Warm weather may be been perfect for us, but some Guinea Pigs suffer.
Guinea Pigs can quickly overheat during the summer leading to heatstroke, which in severe cases can be fatal. Unlike humans, Guinea Pigs cannot sweat – so this handy way of cooling down in humans, isn’t available for them. And if the temperature is very warm with a high humidity level (over 70%) the chances of heatstroke are even higher.
To keep your Guinea Pig cool this summer ExoticDirect have compiled this handy guide:
- Guinea Pigs like temperatures of around 18 – 23 degrees Celsius. If the temperature goes above 26 degrees Celsius your Guinea Pig could be at risk of heatstroke. Anything below 15 degrees can lead to chills.
- If your Guinea Pig is outside the hutch and run should not be in direct sunlight, a shady part of the garden is best.
- North (South in Southern Hemisphere) or east facing gardens are best for Guinea Pigs as these don’t get the sun all day. We’re not suggesting you move house because of your Guinea Pig, just if you have the option to move your piggy’s house, then do.
Ensure plenty of cold water is available. You can place a couple of ice cubes in it to cool it down further. Don’t overdo it though, as the shock of the ice also isn’t good for your Guinea Pig.
Wrap ice packs or frozen bottles of water in a cloth or a towel for your Guinea Pig to sit next to in his hutch.
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- Place a pan filled with ice cubes near your Guinea Pig – he or she will lie next to it to cool down. Make sure the pan is covered, to avoid your nosey Guinea Pig from taking a look and falling in!
Provide an old tile for your Guinea Pig to lie on. You can put this in the freezer beforehand to cool it down.
Give your Guinea Pig vegetables that are high in water content such as cucumber or berries. You should still make sure that your piggy’s diet is varied, with plenty of grass and hay and other vegetables. You should also still make sure that you provide your piggy with a source of Vitamin C.
Brush your Guinea Pig’s fur regularly to remove excess fur. If you’ve got a long haired guinea pig you could trim his coat so that it’s not so heavy, trapping heat. Imagine how you would feel wearing a heavy winter coat in the hot weather.
If your Guinea Pig is indoors, close the curtains – this keeps the bright sunlight out, and helps to reduce the room temperature. You’ll find this helpful for yourself too!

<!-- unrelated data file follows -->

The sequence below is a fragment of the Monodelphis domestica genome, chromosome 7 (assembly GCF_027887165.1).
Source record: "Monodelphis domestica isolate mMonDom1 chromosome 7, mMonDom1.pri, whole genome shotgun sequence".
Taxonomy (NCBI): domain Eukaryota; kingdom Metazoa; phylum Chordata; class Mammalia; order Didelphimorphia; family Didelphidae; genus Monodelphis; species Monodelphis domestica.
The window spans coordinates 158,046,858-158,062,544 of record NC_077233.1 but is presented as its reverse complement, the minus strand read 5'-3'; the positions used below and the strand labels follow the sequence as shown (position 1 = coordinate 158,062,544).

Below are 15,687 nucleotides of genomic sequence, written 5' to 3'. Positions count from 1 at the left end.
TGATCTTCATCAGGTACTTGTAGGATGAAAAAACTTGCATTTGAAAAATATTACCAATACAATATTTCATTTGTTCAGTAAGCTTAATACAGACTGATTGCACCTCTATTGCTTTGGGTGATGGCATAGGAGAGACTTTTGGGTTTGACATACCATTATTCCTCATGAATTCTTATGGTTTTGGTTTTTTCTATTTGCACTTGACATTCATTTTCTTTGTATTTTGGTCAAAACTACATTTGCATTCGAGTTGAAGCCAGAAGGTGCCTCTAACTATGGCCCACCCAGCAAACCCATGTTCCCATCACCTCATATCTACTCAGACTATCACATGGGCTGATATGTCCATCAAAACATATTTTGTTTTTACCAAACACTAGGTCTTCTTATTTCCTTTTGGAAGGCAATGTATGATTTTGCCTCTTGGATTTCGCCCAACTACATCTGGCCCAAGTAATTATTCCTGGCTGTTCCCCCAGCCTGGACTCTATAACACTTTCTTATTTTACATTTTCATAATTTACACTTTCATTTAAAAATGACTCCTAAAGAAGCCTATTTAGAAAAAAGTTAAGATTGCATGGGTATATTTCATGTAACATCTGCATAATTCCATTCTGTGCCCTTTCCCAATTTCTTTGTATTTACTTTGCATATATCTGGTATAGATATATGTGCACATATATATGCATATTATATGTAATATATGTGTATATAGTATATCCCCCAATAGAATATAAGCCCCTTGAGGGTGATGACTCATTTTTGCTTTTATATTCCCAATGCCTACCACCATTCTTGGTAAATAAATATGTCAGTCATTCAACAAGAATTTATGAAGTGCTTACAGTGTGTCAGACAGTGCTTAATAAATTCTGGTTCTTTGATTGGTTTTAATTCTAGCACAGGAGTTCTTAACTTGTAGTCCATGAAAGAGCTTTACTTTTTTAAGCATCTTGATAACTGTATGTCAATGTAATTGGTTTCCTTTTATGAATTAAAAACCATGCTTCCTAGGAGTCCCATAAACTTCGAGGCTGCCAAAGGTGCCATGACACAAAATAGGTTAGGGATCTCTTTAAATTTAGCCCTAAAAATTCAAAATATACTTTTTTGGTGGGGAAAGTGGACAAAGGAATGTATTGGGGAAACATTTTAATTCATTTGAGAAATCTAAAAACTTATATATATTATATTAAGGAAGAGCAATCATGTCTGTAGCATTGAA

Use a fan or air conditioning making sure the draught is pointed away from your Guinea Pig. If your piggy is in a draught it could make him ill.
Don’t keep your Guinea Pig in sheds, garages or “Pigloo’s”. These don’t allow for air circulation or adequate ventilation, so warm air gets trapped. They can get really hot and humid.
Signs of heatstroke in a Guinea Pig
If your Guinea Pig is suffering from heatstroke, then he may well be:
- Reluctant to move
- Begin to have convulsions
If your Guinea Pig is showing signs of heatstroke you should cool them down by wetting their fur, ears and feet. Don’t go overboard with trying to cool them down, as if their body temperature drops too quickly, or too low, this can cause other health problems.
You should take them to the vet immediately, who’ll monitor their condition and check for other complications that heat stroke can cause. It’s important you get your guinea pig checked over, as heat stroke can be fatal.
ExoticDirect pet insurance can insure your Guinea Pig against unexpected vet fees, meaning that you can focus on your Guinea Pig when he’s poorly, not the cost of treatment. This can offer you real peace of mind, when you’re trying to decide the best course of action for your Guinea Pig.
As long as you keep an eye on your Guinea Pig in the hot weather, and follow these measures, the threat of heatstroke should be minimal.
Just like any other family member, your Guinea Pig just needs you to look out for him when the weather gets a bit too hot.
By Tamara Labelle of ExoticDirect pet insurance